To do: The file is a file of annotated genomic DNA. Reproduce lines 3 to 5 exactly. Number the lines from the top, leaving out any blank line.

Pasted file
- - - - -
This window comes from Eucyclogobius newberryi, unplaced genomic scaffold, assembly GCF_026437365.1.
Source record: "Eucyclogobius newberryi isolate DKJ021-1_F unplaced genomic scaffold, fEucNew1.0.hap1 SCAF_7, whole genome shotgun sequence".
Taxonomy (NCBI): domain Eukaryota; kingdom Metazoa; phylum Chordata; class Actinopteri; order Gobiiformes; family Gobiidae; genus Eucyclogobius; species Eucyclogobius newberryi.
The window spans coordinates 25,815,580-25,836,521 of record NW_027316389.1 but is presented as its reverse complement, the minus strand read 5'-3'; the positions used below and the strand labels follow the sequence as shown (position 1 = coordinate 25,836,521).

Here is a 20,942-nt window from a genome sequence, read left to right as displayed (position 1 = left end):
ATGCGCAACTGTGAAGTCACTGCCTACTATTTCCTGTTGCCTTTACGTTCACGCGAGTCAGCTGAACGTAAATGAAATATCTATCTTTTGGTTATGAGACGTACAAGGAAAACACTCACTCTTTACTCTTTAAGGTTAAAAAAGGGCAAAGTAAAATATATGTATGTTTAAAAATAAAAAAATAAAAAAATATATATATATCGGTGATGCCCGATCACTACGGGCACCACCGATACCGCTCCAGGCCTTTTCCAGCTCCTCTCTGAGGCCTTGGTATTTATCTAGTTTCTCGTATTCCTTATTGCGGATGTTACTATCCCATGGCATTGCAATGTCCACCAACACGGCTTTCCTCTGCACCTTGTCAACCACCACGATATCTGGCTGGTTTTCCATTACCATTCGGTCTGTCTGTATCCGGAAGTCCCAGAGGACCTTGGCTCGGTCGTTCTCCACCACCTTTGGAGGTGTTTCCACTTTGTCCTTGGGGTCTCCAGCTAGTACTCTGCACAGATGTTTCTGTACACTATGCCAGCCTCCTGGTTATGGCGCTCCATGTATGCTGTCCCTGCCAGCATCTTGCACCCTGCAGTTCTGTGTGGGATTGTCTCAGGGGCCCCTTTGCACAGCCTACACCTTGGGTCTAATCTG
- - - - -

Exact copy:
Taxonomy (NCBI): domain Eukaryota; kingdom Metazoa; phylum Chordata; class Actinopteri; order Gobiiformes; family Gobiidae; genus Eucyclogobius; species Eucyclogobius newberryi.
The window spans coordinates 25,815,580-25,836,521 of record NW_027316389.1 but is presented as its reverse complement, the minus strand read 5'-3'; the positions used below and the strand labels follow the sequence as shown (position 1 = coordinate 25,836,521).

Here is a 20,942-nt window from a genome sequence, read left to right as displayed (position 1 = left end):